Irish Government set to review WHO study linking processed meat and cancer
The Department of Health has referred the World Health Organization (WHO) study on links between the consumption of processed meats and cancer to its own experts as well as the Food Safety Authority of Ireland. In a statement tonight the department said the research “will feed into the review of healthy eating guidelines currently being undertaken by the Health Promotion Unit of the Department”.
Experts from the International Agency for Research on Cancer (IARC), which is part of WHO, concluded that 50g of processed meat eaten daily increases the risk of colorectal cancer by 18%. After reviewing the accumulated scientific findings, a group of experts from ten countries further classified the consumption of red meat as probably carcinogenic to humans. This association was observed mainly for colorectal cancer, but associations were also seen for pancreatic cancer and prostate cancer.
Dr Kurt Straif, Head of the IARC Monographs Programme. is quoted as saying: “For an individual, the risk of developing colorectal cancer because of their consumption of processed meat remains small, but this risk increases with the amount of meat consumed, In view of the large number of people who consume processed meat, the global impact on cancer incidence is of public health importance,”.
The IARC considered more than 800 studies that investigated associations of more than a dozen types of cancer with the consumption of red meat or processed meat in many countries and populations with diverse diets.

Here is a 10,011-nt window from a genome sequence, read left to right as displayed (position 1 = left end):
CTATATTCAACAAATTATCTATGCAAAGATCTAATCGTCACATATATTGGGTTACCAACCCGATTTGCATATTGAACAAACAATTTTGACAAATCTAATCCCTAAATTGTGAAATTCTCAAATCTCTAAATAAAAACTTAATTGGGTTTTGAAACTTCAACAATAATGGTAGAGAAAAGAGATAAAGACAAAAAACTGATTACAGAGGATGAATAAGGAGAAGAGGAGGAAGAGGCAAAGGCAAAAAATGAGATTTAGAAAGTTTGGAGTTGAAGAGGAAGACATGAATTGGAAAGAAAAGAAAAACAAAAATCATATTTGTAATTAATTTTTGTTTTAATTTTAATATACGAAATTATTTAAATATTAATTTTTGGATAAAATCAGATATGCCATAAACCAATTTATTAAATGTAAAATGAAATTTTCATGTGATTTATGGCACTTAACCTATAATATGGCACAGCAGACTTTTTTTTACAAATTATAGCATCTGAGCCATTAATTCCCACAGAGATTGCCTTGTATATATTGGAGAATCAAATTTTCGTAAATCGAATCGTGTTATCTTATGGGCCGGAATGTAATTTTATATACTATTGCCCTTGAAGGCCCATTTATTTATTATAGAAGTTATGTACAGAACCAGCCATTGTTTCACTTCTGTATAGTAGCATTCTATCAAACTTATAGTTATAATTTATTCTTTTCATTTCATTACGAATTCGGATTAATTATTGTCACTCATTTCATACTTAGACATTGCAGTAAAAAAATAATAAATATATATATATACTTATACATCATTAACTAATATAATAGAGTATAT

IARC Director Dr Christopher Wild said “These findings further support current public health recommendations to limit intake of meat, At the same time, red meat has nutritional value. Therefore, these results are important in enabling governments and international regulatory agencies to conduct risk assessments, in order to balance the risks and benefits of eating red meat and processed meat and to provide the best possible dietary recommendations”.
The Irish Cancer Society (ICS) has agreed with the results of the WHO report, In a statement the ICS said: “There is strong scientific evidence to support avoiding or limiting the consumption of processed meat, which has been linked to colorectal cancer. A diet high in red and processed meat is linked to bowel cancer and (the ICS) recommends avoiding processed meats and reducing the consumption of cooked red meat to 500 grams per week.”
As part of a balanced diet the ICS also advocates eating more fruit, vegetables, wholegrains and pulses, cutting down on foods high in calories, fat and sugar, reducing alcohol consumption, and cutting down on salt. Eating a healthy diet, being physically active, and being a healthy weight, the ICS said, can reduce cancer risk by one-third.
The Irish Farmers’ Association (IFA) has said consuming recommended quantities of red meat is well recognised by medical experts as being beneficial to human health and provides the body with essential vitamins and minerals. The IFA added that red meat is an important part of a balanced diet in most Western societies where a plentiful supply of quality foods has added greatly to health and life expectancy.